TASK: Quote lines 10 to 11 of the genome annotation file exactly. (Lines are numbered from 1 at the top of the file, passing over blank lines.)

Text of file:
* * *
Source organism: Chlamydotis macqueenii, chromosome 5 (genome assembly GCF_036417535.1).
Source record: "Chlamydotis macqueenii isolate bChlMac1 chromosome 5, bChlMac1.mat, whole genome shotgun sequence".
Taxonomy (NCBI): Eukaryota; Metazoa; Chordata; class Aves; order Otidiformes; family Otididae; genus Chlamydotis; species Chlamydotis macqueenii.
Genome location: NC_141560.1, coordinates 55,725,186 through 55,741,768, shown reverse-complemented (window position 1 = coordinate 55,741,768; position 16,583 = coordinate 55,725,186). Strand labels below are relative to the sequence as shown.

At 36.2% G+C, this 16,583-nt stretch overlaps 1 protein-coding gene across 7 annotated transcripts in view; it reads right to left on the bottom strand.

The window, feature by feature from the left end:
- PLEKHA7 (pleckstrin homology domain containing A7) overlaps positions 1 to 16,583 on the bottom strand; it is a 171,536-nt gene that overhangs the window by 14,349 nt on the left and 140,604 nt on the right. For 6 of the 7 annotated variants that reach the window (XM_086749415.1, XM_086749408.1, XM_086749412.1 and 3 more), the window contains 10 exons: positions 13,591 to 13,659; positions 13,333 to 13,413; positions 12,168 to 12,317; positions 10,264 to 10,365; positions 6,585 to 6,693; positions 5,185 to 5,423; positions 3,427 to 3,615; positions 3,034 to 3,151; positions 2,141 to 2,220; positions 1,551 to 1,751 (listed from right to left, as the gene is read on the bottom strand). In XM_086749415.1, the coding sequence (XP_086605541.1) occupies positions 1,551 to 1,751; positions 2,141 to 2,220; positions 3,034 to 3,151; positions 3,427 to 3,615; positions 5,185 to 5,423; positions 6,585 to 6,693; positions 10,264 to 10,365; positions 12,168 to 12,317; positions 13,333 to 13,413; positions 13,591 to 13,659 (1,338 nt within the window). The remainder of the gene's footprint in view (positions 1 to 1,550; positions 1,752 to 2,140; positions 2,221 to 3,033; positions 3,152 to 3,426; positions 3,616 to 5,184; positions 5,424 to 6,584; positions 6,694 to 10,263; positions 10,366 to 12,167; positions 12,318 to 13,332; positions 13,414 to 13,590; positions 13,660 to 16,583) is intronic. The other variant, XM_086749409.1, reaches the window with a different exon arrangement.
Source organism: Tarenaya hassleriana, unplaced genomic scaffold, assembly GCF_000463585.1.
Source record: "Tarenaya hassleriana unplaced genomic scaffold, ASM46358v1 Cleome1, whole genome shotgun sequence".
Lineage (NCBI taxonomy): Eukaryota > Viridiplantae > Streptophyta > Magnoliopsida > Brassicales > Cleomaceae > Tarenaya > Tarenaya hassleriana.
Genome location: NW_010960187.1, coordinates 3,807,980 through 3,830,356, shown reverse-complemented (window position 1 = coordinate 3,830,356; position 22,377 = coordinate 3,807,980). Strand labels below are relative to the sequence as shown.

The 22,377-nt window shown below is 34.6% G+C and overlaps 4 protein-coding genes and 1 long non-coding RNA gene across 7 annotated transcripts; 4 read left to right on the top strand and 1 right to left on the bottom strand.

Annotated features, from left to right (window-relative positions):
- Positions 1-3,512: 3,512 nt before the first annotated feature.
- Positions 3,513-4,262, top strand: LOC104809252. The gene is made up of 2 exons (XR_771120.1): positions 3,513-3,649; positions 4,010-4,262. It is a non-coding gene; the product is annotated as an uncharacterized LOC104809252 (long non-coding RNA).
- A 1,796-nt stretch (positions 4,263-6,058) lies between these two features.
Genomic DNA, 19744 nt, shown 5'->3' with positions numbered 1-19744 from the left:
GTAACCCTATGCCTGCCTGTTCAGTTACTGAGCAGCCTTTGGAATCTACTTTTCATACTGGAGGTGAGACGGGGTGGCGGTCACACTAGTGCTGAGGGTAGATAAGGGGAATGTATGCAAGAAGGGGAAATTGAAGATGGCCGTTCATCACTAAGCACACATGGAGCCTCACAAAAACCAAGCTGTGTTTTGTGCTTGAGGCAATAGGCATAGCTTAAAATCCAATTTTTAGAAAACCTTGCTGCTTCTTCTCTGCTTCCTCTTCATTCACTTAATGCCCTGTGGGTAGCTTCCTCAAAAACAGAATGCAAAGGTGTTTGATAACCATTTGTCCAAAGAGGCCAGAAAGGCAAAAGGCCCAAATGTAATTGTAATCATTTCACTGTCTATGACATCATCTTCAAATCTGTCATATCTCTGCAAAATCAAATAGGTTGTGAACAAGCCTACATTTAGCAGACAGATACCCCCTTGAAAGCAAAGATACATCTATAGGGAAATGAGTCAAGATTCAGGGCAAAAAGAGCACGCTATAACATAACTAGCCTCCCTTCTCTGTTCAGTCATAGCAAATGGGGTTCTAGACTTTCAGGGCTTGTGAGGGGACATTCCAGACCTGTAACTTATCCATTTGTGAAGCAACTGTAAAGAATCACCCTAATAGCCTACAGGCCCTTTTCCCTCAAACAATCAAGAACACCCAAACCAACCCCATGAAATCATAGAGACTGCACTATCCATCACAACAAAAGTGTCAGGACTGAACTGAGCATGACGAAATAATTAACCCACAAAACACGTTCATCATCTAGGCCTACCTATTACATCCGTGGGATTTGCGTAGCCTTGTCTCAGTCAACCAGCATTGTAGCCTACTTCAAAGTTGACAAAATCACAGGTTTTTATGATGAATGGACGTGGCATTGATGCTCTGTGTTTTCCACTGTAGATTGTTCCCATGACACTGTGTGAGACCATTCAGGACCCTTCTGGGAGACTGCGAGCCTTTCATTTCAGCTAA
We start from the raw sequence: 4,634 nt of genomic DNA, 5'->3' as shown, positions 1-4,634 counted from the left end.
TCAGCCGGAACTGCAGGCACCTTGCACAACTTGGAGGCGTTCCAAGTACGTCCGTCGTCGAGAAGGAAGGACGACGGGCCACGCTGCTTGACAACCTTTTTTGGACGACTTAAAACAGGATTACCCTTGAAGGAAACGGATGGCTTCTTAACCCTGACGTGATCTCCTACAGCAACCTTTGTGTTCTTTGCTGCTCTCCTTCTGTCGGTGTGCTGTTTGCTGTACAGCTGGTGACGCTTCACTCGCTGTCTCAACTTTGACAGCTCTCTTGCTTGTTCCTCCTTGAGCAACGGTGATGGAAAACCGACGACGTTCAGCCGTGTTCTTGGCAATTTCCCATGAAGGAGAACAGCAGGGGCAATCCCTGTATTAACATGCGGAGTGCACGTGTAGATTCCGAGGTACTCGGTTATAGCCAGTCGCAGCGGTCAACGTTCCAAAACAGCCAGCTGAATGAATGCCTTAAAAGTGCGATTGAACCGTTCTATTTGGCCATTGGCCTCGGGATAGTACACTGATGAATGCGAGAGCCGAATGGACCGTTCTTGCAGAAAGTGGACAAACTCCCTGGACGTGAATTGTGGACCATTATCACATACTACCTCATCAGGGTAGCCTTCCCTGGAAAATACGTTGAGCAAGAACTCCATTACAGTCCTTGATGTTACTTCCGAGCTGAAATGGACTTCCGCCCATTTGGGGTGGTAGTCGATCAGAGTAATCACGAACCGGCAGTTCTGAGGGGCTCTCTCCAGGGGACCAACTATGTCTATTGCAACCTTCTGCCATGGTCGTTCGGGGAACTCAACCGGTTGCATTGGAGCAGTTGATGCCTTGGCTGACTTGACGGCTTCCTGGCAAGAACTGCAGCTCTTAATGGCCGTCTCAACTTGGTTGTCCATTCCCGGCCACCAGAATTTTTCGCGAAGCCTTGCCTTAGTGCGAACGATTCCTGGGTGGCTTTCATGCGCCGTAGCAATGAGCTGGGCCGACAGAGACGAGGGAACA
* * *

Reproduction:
Lineage (NCBI taxonomy): Eukaryota > Viridiplantae > Streptophyta > Magnoliopsida > Brassicales > Cleomaceae > Tarenaya > Tarenaya hassleriana.
Genome location: NW_010960187.1, coordinates 3,807,980 through 3,830,356, shown reverse-complemented (window position 1 = coordinate 3,830,356; position 22,377 = coordinate 3,807,980). Strand labels below are relative to the sequence as shown.